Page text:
3.      The desire to leave home and face the responsibilities of adulthood is perfectly natural; the restless yearning to flee responsibilities is immature. As the prodigal grew restless, his polluted imagination conjured up exotic, far away places. He could envision the implications of total freedom from authority.

4.      The father allows his younger son to leave. Sometimes the worst thing God can do is to give us what we want--to show us that our desires can’t bring satisfaction. The prodigal got what he wanted, but lost what he had. When we rebel against God’s will He sometimes says, "All right, YOUR will be done!

1.      In vs 13-16 we witness the results of the prodigal’s rebellion. Gathering up his things, the prodigal leaves for a "far country"; a place which exists first in our hearts. Like so many of us, his happiness was conditional upon his circumstances; he was not content with his situation.

2.      Freedom became freedom to sin without the authority of his father looming above him.

3.      The lost son lusted for freedom without restraints and ended up enslaving himself. When his money ran out, his so-called friends deserted him--they were only friends of his wealth. He learned the hard way that we can’t enjoy the things money can buy if we ignore the things money cannot buy.

4.      Destitute, he was forced to do for a stranger what he refused to do for his own father--to work. For a Jew, there could be no more demeaning labor than to be a swineherd. The "husks" or "pods" of vs. 16 were likely the fruit of the carob tree, which only those in abject poverty would eat.

5.      Sin promises freedom but it only brings promises success, but it only brings promises life, but "the wages of sin is death." Those who reject God’s rule are compelled to serve the devil.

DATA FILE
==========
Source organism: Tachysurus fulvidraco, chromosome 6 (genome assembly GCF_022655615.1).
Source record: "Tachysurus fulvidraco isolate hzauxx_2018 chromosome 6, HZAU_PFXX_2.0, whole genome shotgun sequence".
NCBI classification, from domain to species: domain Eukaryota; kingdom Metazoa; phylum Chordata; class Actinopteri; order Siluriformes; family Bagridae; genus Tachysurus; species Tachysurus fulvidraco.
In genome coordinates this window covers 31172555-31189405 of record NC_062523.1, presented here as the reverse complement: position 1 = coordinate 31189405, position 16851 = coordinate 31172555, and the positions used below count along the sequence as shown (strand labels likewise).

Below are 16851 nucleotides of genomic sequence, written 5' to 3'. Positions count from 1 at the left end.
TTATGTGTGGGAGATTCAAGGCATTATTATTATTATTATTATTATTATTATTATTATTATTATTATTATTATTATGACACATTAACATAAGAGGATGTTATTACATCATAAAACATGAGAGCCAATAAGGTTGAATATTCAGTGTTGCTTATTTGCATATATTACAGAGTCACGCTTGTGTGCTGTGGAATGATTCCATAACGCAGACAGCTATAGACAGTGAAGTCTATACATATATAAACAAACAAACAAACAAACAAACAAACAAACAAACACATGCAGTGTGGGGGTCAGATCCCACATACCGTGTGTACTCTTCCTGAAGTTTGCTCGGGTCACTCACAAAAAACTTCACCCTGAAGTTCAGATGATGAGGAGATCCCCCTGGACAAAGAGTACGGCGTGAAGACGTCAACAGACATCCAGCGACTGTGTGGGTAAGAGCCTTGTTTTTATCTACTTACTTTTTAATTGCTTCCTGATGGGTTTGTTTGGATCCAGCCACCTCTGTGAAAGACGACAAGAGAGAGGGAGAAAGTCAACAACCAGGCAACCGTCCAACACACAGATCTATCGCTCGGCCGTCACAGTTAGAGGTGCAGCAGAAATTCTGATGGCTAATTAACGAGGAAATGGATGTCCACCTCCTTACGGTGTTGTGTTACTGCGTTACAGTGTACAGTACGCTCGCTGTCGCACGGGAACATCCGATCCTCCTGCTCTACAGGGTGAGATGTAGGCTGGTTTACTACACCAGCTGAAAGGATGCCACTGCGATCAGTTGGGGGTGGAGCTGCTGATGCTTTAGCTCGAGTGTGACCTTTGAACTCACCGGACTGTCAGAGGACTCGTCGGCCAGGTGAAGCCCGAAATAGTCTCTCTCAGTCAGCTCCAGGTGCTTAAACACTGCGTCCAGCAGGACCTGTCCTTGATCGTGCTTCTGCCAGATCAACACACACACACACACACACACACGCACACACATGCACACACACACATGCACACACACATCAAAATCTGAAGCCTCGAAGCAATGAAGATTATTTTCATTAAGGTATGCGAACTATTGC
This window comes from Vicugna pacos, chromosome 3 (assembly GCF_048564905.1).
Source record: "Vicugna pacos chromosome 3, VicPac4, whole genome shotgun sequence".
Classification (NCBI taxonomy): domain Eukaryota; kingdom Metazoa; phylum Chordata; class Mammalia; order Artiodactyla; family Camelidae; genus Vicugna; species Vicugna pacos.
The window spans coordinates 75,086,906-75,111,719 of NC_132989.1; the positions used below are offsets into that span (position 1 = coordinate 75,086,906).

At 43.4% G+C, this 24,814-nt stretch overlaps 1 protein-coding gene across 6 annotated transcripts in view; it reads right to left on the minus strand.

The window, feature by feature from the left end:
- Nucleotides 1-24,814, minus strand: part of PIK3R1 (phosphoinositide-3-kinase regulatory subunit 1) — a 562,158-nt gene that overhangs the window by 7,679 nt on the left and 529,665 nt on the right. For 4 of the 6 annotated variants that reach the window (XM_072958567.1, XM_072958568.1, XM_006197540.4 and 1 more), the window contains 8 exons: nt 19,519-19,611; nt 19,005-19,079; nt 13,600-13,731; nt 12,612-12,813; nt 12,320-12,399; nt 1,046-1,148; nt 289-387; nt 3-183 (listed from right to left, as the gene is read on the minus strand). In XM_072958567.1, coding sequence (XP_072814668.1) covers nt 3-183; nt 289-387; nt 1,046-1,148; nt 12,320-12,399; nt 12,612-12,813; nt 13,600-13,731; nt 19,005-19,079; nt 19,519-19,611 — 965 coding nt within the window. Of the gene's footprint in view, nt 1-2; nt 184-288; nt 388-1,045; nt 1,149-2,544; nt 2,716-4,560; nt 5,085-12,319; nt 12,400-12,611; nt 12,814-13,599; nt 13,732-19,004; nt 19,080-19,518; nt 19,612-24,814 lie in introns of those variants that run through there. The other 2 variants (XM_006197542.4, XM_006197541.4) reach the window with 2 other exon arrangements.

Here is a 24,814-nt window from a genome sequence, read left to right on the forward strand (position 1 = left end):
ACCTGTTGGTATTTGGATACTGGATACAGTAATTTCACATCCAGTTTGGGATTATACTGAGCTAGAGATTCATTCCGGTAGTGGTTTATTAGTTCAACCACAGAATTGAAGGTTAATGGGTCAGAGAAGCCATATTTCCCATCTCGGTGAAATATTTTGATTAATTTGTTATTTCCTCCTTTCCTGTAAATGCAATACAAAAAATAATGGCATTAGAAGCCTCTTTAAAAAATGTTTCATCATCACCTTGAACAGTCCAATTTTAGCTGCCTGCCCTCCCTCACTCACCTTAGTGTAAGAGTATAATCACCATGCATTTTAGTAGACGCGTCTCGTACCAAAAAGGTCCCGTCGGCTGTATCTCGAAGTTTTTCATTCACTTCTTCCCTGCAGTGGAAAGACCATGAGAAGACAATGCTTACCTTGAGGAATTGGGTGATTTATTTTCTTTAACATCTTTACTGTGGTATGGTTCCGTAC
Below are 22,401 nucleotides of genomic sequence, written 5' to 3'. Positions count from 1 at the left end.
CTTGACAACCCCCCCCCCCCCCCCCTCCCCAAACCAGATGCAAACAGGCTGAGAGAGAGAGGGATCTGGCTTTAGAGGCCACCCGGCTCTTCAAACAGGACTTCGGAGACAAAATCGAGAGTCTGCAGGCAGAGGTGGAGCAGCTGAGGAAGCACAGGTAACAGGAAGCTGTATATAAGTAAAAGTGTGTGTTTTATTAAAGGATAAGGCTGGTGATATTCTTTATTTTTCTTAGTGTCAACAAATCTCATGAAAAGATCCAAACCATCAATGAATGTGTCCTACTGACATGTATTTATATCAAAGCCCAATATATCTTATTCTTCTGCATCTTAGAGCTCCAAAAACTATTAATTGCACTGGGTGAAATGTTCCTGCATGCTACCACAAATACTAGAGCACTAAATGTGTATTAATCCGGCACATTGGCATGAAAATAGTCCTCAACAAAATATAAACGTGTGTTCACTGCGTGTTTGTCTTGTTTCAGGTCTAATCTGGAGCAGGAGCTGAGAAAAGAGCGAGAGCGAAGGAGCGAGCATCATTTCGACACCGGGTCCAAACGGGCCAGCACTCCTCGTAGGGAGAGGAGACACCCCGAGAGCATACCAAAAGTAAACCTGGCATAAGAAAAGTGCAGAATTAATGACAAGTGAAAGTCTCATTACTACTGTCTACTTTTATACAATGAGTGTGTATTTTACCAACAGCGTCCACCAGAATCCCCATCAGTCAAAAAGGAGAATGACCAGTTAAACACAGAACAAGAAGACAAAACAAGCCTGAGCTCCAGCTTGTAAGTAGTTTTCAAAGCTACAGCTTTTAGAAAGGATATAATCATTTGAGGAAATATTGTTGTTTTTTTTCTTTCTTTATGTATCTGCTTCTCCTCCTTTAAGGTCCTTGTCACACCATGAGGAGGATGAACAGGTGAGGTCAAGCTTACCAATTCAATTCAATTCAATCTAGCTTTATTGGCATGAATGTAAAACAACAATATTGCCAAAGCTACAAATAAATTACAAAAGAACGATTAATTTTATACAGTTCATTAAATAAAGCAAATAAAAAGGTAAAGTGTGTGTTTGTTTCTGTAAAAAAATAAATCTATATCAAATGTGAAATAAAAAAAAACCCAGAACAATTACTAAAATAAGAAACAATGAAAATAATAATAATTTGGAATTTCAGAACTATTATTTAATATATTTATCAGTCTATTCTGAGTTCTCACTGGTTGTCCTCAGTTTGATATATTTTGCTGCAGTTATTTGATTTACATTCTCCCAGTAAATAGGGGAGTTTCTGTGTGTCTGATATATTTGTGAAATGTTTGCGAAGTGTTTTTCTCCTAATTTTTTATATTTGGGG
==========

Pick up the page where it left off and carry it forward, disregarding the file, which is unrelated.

III.                        REPENTANCE
1.      We often meet our destiny on the road we take to avoid it. The lost son "came to his senses", and "found" himself, we’re told in vs. 17. The first step of repentance comes when people realize the foolishness of their actions, and sense the despair into which they have fallen.

2.      The prodigal complains about no one but himself, and speaks of no unworthiness but his own. He doesn’t blame his plight on his former evil companions. He admits his eagerness to leave the protection of his home and offers no excuses to cover his guilt or justify his waywardness. He has reached rock bottom, and his only remaining resource is repentance. He confesses, "I have sinned; I am unworthy."

3.      A mark of true repentance is the prodigal’s desire to be subject again to authority. He became lost when he claimed his rights; he is found when he surrenders them. The return to the father was a return to wisdom.

4.      The now-penitent son unconditionally confesses his sin, offering no excuses. Realizing how well his father treated his servants, he turns from his sin and turns toward home. His resolutions are turned into action. This an essential step. Some people drown in guilt and depression and never turn to God for recovery. Conviction can lead to despair. It can also lead to repentance and restoration.

1.      It seemed unlikely to this young man that his father would allow him to return, even as a servant...but he had reached the point of desperation. With nowhere else to turn, "He got up and went to his father". He was dying of physical hunger, and was hungry and thirsting for righteousness.

2.      What kind of reception would he receive? Would he be cast out, abandoned by the father he rejected? Some Bible teachers say this story should be called "the Parable of the Compassionate Father". The father runs to meet his son half-way, and lovingly embraces him. This is a vivid picture of grace. It was the hope of mercy that brought this son to repentance and forgiveness. God offers the kiss of reconciliation when we turn to Him. (James 4:8 Draw nigh to God, and he will draw nigh to you. Cleanse your hands, ye sinners; and purify your hearts, ye double minded.)